The blindfold was taken off and Martin was pushed down a gangplank to a waiting boat. The soldiers would fire their rifles into the air to make the prisoners below decks think that they are being killed. No, they weren’t done with Martin yet.

Once on shore he was thrown into a truck with other prisoners and driven deep into the country. Their final destination was a prison camp.

Once inside he was thrown into a barracks with scores of other ex-government workers. Food was sparse and they had nothing to do. Martin and the others were just warehoused. He quickly learned the only food was that which was brought in by their families. Martin’s family was contacted and his wife was allowed to visit him every day and she would bring him food and clothes. She now had to support the family and pay to keep Martin in prison. He had committed no crime.

Because his family was paying off the soldiers he received better treatment.

There were many types of people imprisoned at this camp. All had been mid to high-level government workers and they would keep each other company. Since they were all there for a common cause they worked together to try to better their situation and keep their minds active. The doctors who were also prisoners tried to keep everyone healthy.

Sickness ran through the camp. Martin said the camp doctors would take the other doctors and throw them in solitary confinement if they saw them helping others. Almost like they wanted them to get sick.

For three years he sat in this prison camp. Amnesty International became involved in what was called gross human rights violations and because of their efforts he was released along with some others. Over 1000 people had been disappeared. Martin felt extremely lucky. He got out.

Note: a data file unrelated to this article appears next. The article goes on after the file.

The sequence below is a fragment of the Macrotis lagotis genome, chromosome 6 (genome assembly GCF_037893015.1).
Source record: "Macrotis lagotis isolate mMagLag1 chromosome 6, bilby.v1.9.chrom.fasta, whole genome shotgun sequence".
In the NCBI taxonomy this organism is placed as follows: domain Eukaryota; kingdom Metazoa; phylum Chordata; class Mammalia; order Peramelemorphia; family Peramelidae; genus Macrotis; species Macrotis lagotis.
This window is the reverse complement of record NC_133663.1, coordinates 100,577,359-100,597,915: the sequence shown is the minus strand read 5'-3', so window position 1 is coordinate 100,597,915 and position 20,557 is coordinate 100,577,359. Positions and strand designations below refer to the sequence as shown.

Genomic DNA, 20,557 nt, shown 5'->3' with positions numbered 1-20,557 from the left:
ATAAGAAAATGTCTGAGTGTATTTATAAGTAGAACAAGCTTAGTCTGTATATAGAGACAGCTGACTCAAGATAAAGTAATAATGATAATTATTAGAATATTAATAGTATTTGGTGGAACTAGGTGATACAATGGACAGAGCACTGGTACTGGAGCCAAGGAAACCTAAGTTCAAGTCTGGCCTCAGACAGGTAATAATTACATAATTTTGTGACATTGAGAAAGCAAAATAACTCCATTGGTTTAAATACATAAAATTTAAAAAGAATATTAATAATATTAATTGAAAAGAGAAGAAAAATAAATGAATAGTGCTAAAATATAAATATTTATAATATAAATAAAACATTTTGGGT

Pinochet ruled for 17 years and then turned over the presidency to Patricio Azocar. He was given political refugee status in the United States. The others who had been imprisoned, like Martin, came to the US and he eventually settled down in Washington State.

Today, he works as a corrections counselor for the Department of Corrections. His body still has the scars of his beatings and he is still close to those who were in prison with him. He does however, have disdain for the men in prison today in America. To him, they constantly whine and complain that prison is so hard. No inmate knows of his past.

Martin thinks the only reason he survived is the unity and bond between all the prisoners. They all had a purpose. He believes inmates today just care about whatever they can manipulate from others and believes their down fall is lack of unity.

He wishes he knew the name of the ship he was on but he knew it was a fishing vessel. Others taken were on a ship called the “Esmeralda”. It is now a naval training vessel, a four masted ship which makes yearly training voyages visiting ports around the world acting as a “roving” embassy for Chile.

Like all of his compatriots living here, he too shares in their disgust of having a former torture site paraded around the world instead of burned to the ground. The ship comes to port and the memories return like he is still there.